Lesson 6: Sending Numbers
In this lesson students will return to the Internet Simulator in order to send a simple line drawing to a classmate. Students will be presented a grid on which they will draw an image (connecting 3-7 dots with straight lines). They must develop a protocol which will allow them to send any image they might create on their grids, paying particular attention to how many bits are used to represent each binary number. Students will therefore have additional practice encoding and decoding binary numbers and develop further intuitions about the properties of binary numbers in a hands-on way. The lesson concludes by testing protocols using a teacher-supplied test-image to transmit.
The main purpose of this lesson is to reveal that just because we now know how binary numbers work, there are still challenges of information representation and communication. We use the Internet Simulator to enforce some of the constraints imposed by real computers and systems. In particular we are interested in developing a more robust protocol for sending a list of numbers over the internet.
Students will need to make choices about how to structure their messages in terms of number of bits to use for each number and even how to communicate the beginning and end of the list. While the binary number system can be used to represent any value we wish, in practice the range of values we are able to represent is limited by the number of bits we use. Thus, protocols for exchanging binary information must specify in advance how many bits will form a single number among other things. Without knowing this information the receivers of a message have no way of determining how to break up an incoming stream of bits into individual numbers; it will just appear to be a random string of 0s and 1s.
Getting Started (5 mins)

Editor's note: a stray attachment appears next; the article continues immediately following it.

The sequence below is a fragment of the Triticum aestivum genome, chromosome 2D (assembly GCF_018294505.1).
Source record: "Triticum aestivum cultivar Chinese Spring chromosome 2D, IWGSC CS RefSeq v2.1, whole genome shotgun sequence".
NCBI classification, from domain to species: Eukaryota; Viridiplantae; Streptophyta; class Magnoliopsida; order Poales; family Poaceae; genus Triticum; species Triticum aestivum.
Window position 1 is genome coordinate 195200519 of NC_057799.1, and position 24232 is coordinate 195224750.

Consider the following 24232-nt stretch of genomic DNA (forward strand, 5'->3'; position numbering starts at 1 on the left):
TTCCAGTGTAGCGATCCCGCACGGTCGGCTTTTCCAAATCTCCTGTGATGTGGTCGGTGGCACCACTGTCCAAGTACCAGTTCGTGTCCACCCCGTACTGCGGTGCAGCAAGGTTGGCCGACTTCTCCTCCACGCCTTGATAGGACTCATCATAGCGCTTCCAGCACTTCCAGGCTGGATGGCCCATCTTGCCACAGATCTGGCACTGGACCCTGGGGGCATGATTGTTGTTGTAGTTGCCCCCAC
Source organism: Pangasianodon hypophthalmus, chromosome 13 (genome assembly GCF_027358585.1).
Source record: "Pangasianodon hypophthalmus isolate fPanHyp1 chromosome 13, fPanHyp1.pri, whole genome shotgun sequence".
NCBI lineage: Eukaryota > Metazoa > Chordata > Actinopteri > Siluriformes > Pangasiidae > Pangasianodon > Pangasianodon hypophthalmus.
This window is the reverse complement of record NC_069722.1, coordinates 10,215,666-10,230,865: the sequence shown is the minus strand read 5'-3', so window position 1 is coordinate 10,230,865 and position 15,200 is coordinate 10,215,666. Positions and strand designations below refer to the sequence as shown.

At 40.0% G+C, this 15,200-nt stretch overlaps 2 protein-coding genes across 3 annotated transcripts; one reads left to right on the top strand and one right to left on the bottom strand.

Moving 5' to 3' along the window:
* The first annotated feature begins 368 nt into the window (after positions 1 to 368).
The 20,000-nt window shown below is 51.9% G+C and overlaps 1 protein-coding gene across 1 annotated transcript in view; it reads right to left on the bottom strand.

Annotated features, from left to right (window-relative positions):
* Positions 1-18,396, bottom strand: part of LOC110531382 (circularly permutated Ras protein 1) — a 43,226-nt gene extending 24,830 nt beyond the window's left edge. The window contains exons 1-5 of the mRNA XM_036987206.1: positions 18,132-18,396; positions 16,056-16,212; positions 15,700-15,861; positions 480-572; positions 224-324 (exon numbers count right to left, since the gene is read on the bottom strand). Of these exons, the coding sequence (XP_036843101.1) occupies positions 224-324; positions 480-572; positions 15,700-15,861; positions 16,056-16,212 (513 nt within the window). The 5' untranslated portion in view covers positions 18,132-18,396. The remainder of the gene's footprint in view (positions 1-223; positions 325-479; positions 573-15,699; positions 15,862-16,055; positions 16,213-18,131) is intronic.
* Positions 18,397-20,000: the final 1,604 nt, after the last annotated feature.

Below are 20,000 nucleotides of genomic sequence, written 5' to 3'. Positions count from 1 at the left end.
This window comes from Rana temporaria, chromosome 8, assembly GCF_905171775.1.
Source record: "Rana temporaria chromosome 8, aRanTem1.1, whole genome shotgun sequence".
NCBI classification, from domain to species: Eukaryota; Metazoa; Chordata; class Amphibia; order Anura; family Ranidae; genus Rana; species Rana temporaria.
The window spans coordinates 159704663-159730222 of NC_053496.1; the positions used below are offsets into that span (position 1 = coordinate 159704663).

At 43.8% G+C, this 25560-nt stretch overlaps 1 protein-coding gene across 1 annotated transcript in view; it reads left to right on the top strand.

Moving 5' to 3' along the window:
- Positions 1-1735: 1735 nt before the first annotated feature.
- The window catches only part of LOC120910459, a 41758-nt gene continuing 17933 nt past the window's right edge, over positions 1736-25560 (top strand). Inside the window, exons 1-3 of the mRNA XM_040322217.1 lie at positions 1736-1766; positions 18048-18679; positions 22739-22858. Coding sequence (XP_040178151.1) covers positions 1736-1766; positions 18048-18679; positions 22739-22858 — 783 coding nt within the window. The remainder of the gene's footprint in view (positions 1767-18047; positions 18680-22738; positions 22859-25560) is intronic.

Activity (35 mins)
Wrap-up (10 mins)
Students will be able to:
- Calculate the range of values that can be represented using binary numbers of a given size in bits.
- Invent a simple communication protocol for sending a list of numbers that represent coordinates on a cartesian grid.
- Use the Internet Simulator to send the list of points that make up the drawing to a friend.
- (Optional) Rulers
- (Optional) Extra copies of the Sending Numbers for Graphing - Worksheet
Heads Up! Please make a copy of any documents you plan to share with students.
For the Students
- Internet Simulator - Part 2 - Video (download)
- Sending Numbers - Activity Guide
- Sending Numbers for Graphing - Worksheet
- Protocol - A set of rules governing the exchange or transmission of data between devices.
Getting Started (5 mins)
Review binary numbers.
Students will likely need more time to review the binary number system if they have not seen it prior to this class. Provide students an opportunity to review key topics from yesterday, as they will be applying them in today’s lesson.
Binary review should take about 5 minutes. Do not overly emphasize binary review here if you spent enough time with binary in the previous lessons. As long as students have a reasonable facility with the decimal equivalents of 5- or 6-bit numbers, that’s enough to do the main activity.
Review properties of binary numbers covered in the previous lesson, especially the relationship between the powers of 2 and the number of bits you need to encode a particular number.
Here are a few sample questions you can throw out:
- "How many more numbers can be represented with 4 bits as opposed to 3?"
- Twice as many. Every time a bit is added the number of values we can represent doubles
- "What is the highest value I can count to using 3 bits? What about with 4?"
- With 3 bits, 7. With 4 bits, 15. In general the answer is 2^(number of bits) - 1
- "Justify the following claim: Regardless of the number of bits in our binary number system, the first value we represent is 0."
- This is actually the case in any number system that uses place value. The smallest value we can represent is composed of all 0s and is exactly 0.
Today we're going to combine what we've learned about communication protocols and binary numbers. You and a partner will invent a protocol that allows you to send a list of numbers to represent a drawing. To help us we'll use a new version of the Internet Simulator.
Activity (35 mins)